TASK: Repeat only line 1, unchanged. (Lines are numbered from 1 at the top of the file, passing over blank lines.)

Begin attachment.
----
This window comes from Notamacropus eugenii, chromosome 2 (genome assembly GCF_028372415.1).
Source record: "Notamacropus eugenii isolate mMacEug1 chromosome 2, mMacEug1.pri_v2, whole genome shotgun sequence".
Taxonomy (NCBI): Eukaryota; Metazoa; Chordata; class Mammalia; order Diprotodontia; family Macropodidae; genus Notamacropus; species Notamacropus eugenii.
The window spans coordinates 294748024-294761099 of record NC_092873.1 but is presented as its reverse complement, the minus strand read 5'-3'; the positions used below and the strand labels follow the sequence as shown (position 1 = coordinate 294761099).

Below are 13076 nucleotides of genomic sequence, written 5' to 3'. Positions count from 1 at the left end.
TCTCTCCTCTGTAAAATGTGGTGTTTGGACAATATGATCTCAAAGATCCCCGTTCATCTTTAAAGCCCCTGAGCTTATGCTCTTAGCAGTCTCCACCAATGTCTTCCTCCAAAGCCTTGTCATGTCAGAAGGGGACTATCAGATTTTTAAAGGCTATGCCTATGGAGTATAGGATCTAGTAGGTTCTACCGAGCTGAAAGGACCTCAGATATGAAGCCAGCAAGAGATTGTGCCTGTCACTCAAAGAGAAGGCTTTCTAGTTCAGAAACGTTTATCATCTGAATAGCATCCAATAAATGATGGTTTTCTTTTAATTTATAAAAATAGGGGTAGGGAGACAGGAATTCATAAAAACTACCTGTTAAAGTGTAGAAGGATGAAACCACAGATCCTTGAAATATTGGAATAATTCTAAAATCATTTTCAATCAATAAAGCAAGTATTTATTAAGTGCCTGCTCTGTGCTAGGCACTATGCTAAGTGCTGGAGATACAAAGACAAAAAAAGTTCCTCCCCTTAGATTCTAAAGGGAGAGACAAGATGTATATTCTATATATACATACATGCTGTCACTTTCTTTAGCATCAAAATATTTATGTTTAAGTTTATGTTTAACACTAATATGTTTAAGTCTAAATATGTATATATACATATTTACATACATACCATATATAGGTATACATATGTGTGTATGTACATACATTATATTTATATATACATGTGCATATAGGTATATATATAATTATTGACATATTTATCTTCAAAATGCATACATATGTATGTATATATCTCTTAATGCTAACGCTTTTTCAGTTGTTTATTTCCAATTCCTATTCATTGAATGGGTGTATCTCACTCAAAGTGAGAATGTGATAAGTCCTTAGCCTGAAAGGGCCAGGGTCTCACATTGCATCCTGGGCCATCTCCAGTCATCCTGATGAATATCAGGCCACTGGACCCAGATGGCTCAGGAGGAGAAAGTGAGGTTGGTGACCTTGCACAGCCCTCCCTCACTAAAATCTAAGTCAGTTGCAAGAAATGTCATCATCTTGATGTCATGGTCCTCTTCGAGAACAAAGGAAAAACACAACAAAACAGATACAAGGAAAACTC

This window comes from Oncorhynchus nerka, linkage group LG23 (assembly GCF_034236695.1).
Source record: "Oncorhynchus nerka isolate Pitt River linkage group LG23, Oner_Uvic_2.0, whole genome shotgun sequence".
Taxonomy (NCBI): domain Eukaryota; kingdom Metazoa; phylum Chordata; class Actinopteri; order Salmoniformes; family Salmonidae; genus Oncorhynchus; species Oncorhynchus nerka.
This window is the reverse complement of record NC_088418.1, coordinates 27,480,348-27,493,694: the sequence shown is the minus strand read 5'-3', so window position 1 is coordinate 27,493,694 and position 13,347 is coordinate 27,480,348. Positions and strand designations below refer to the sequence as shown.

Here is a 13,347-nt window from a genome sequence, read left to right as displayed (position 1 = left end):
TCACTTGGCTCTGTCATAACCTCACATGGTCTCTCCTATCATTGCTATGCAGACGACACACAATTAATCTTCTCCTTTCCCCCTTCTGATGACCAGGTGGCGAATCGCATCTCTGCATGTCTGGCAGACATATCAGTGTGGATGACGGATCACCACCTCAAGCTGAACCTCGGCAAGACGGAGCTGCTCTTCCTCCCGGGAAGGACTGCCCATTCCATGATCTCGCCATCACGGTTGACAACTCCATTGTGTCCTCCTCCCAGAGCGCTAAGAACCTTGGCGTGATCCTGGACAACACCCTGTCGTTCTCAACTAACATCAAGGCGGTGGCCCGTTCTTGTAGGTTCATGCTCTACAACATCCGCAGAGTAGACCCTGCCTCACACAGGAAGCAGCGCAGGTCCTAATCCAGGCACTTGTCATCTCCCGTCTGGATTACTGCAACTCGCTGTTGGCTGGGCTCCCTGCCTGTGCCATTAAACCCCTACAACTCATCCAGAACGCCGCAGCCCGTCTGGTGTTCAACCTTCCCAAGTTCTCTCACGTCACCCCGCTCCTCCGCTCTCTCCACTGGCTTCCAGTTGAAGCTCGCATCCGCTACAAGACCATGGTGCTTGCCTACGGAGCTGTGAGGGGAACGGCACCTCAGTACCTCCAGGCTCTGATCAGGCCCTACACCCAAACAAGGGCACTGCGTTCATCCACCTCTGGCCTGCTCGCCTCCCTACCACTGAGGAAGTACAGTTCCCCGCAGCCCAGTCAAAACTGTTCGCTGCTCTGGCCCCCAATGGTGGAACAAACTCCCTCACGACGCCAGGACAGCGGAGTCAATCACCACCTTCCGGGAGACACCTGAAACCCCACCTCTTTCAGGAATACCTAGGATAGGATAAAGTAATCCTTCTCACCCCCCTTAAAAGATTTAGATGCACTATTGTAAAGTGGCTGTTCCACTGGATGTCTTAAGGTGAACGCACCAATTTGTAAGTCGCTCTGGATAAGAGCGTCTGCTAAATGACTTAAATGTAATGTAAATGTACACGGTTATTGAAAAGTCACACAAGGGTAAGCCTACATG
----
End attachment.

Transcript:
This window comes from Notamacropus eugenii, chromosome 2 (genome assembly GCF_028372415.1).